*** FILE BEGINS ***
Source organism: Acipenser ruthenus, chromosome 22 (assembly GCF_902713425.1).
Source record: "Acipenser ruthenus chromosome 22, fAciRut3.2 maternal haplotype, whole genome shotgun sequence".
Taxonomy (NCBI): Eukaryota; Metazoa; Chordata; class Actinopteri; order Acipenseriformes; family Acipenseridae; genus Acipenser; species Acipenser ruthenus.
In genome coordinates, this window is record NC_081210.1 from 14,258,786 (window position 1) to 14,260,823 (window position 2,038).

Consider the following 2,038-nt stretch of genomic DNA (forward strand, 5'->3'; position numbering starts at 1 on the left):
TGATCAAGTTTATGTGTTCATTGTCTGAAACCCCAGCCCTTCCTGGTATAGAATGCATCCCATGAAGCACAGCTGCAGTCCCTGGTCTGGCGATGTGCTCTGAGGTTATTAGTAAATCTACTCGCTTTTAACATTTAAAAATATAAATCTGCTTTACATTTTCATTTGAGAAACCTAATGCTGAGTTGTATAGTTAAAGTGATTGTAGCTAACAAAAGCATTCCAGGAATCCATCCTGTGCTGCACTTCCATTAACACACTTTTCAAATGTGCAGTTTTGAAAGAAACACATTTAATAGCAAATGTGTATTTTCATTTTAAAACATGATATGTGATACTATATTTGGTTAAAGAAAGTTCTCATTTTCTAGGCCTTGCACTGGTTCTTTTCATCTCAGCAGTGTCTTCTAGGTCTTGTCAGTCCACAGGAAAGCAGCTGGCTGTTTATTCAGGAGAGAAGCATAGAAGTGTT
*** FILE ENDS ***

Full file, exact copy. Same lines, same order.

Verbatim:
Source organism: Acipenser ruthenus, chromosome 22 (assembly GCF_902713425.1).
Source record: "Acipenser ruthenus chromosome 22, fAciRut3.2 maternal haplotype, whole genome shotgun sequence".
Taxonomy (NCBI): Eukaryota; Metazoa; Chordata; class Actinopteri; order Acipenseriformes; family Acipenseridae; genus Acipenser; species Acipenser ruthenus.
In genome coordinates, this window is record NC_081210.1 from 14,258,786 (window position 1) to 14,260,823 (window position 2,038).

Consider the following 2,038-nt stretch of genomic DNA (forward strand, 5'->3'; position numbering starts at 1 on the left):
TGATCAAGTTTATGTGTTCATTGTCTGAAACCCCAGCCCTTCCTGGTATAGAATGCATCCCATGAAGCACAGCTGCAGTCCCTGGTCTGGCGATGTGCTCTGAGGTTATTAGTAAATCTACTCGCTTTTAACATTTAAAAATATAAATCTGCTTTACATTTTCATTTGAGAAACCTAATGCTGAGTTGTATAGTTAAAGTGATTGTAGCTAACAAAAGCATTCCAGGAATCCATCCTGTGCTGCACTTCCATTAACACACTTTTCAAATGTGCAGTTTTGAAAGAAACACATTTAATAGCAAATGTGTATTTTCATTTTAAAACATGATATGTGATACTATATTTGGTTAAAGAAAGTTCTCATTTTCTAGGCCTTGCACTGGTTCTTTTCATCTCAGCAGTGTCTTCTAGGTCTTGTCAGTCCACAGGAAAGCAGCTGGCTGTTTATTCAGGAGAGAAGCATAGAAGTGTT